European Private
Equity M&A:

April Market Snapshot

Only one month ago, we noted the continued strength of private equity activity in early 2020, which culminated in the agreement of Europe’s largest leverage buyout deal – the €17.2bn Advent and Cinven-led purchase of Thyssenkrupp’s elevators division in February. In the past month, however, new investment activity has been forced to take a back seat to portfolio management, a topic we discuss in more detail in our piece on crisis support measures for portfolio companies.

For recently agreed but yet-to-complete deals, private equity firms and co-investors will be poring over the details. Every investment will be analysed and stress-tested again for threats. As long-term investors, most sponsors will have considered worst-case scenarios and be confident in their ability to add value through operational change, as well as companies’ fundamental strengths over the long run. However, where there are new issues that undermine the investment thesis, they will be looking at their agreements and the potential to renegotiate terms, or even walk away – although given the prevalence of seller-friendly terms in the European market leading up to the crisis, buyers and their lawyers will have to get creative.

Such moves, however, could have significant reputational repercussions for sponsors, and we would only expect to see these steps taken in very exceptional circumstances. We have explored some relevant legal issues under UK, French and New York law.

Investigating New Opportunities

New buyout activity has been limited in the past month in Europe, and large-scale auction sales look set to remain stalled or parked in the near term in favour of opportunistic, bilaterally negotiated deals. That said, activity could remain more robust in sectors less impacted by the downturn, or which have attractive long-term dynamics that could benefit from changes to consumption and working patterns or evolving priorities – such as TMT, healthcare and infrastructure. We would also expect to see other forms of more opportunistic private equity investment coming to the fore.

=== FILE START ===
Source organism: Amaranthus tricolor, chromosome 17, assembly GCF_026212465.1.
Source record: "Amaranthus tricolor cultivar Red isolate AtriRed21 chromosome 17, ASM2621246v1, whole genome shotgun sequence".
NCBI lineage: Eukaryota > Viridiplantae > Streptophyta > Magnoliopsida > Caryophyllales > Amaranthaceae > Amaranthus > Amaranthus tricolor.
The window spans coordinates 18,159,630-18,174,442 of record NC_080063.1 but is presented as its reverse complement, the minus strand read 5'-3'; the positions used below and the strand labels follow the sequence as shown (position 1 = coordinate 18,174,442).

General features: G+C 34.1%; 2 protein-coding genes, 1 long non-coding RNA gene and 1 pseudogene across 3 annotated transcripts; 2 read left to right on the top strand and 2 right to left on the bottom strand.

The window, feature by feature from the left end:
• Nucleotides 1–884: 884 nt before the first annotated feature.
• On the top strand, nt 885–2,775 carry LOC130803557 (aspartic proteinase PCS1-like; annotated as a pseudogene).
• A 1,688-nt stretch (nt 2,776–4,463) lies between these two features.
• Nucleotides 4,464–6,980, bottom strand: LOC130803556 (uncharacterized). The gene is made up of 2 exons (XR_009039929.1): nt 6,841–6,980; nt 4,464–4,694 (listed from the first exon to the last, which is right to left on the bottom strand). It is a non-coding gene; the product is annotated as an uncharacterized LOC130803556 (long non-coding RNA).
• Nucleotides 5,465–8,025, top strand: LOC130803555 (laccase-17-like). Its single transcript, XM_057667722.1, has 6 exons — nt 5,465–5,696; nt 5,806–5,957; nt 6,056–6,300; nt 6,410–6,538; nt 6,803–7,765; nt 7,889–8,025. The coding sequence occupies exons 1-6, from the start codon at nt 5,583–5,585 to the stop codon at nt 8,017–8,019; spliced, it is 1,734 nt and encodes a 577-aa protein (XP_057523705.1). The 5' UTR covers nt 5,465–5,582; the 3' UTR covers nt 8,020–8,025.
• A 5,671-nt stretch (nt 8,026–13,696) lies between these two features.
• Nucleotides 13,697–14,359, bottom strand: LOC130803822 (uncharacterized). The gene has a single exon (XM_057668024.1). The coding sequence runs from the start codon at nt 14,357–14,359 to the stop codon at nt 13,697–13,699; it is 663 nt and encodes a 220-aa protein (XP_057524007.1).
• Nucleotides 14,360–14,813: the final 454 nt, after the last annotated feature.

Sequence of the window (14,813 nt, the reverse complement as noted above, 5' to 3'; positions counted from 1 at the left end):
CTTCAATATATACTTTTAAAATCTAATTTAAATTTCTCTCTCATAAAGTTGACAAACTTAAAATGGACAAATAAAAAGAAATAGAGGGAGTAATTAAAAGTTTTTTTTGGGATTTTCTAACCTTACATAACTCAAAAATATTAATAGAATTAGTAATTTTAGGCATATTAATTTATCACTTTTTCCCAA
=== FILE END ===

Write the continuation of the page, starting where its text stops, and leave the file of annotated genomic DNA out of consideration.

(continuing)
As the economic effects of the lockdown continue to wash through markets, distressed and special situations investors are preparing for potential investments across a wide range of sectors, allowing them to tap into market dislocation in order to provide their investors with much-needed returns.

Sponsors are also looking closely at deals that will enable them to deploy dry powder quickly and at scale. These include PIPEs (private investment in public equity) and P2Ps (public-to-private).


A more common feature of US equity markets, where PIPE activity is reported to have hit €17bn already this year and could accelerate towards the 2009 high of $120bn, similarly structured investments are likely to surge in Europe also. In recent weeks, UK companies including retailers WHSmith, Asos, and online classifieds group Autotrader have tapped equity capital markets for finances, underlining public companies’ demand for emergency funding. Private equity firms will be putting themselves forward as potential investors, providing not only capital, but also operational expertise to help public companies through the crisis.


Private equity firms have been exploring P2Ps as listed company valuations and earnings come under pressure and sponsors seek to capitalise on shareholders’ potential needs for liquidity. European P2P activity rose 14% to €34.5bn last year, according to Mergermarket data, driven by deals in the UK including Advent’s takeover of defence and aerospace company Cobham and Thoma Bravo’s take-private of software group Sophos.

However, the successful execution of P2Ps in the current environment faces a number of headwinds, including the availability of sufficient leverage – although large companies may be able to access the US high-yield market even when European financing is more difficult – as challenges in underwriting a stable, long-term business plan are mounting and potential opposition from EU and national regulators may hinder cross-border deals (see our note on the European Commission’s latest guidance on foreign investment screening here).

It may be that TA Associates’-backed MRI Software’s recently announced take-private of Castleton Technology plc is indicative of the P2Ps that might be prevalent in the near-term: taking place at portfolio company level where there is an existing, deep understanding of the business and challenges faced by the target, as sponsors shy away from taking on businesses in new sectors with no portfolio synergy.

Michael J. Preston

T: +44 20 7614 2255

Gabriele Antonazzo

T: +44 20 7614 2353

Michael James

T: +44 20 7614 2219